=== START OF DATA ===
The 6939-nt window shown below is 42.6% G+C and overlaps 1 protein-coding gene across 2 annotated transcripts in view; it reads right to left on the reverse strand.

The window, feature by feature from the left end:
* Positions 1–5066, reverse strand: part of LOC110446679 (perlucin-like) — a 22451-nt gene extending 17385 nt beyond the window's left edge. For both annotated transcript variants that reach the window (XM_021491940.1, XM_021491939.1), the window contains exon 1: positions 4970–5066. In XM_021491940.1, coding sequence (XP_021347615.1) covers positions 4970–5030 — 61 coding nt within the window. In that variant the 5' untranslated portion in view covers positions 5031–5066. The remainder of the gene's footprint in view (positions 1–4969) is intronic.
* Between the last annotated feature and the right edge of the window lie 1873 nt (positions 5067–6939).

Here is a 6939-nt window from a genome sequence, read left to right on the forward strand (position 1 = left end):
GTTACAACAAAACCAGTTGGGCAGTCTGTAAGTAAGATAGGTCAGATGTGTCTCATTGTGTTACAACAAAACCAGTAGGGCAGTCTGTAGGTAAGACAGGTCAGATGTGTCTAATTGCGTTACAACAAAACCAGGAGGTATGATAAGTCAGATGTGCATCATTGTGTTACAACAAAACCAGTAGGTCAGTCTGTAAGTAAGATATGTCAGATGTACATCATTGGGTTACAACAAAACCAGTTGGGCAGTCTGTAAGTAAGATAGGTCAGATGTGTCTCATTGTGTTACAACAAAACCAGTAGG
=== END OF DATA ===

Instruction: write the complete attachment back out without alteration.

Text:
The 6939-nt window shown below is 42.6% G+C and overlaps 1 protein-coding gene across 2 annotated transcripts in view; it reads right to left on the reverse strand.

The window, feature by feature from the left end:
* Positions 1–5066, reverse strand: part of LOC110446679 (perlucin-like) — a 22451-nt gene extending 17385 nt beyond the window's left edge. For both annotated transcript variants that reach the window (XM_021491940.1, XM_021491939.1), the window contains exon 1: positions 4970–5066. In XM_021491940.1, coding sequence (XP_021347615.1) covers positions 4970–5030 — 61 coding nt within the window. In that variant the 5' untranslated portion in view covers positions 5031–5066. The remainder of the gene's footprint in view (positions 1–4969) is intronic.
* Between the last annotated feature and the right edge of the window lie 1873 nt (positions 5067–6939).

Here is a 6939-nt window from a genome sequence, read left to right on the forward strand (position 1 = left end):
GTTACAACAAAACCAGTTGGGCAGTCTGTAAGTAAGATAGGTCAGATGTGTCTCATTGTGTTACAACAAAACCAGTAGGGCAGTCTGTAGGTAAGACAGGTCAGATGTGTCTAATTGCGTTACAACAAAACCAGGAGGTATGATAAGTCAGATGTGCATCATTGTGTTACAACAAAACCAGTAGGTCAGTCTGTAAGTAAGATATGTCAGATGTACATCATTGGGTTACAACAAAACCAGTTGGGCAGTCTGTAAGTAAGATAGGTCAGATGTGTCTCATTGTGTTACAACAAAACCAGTAGG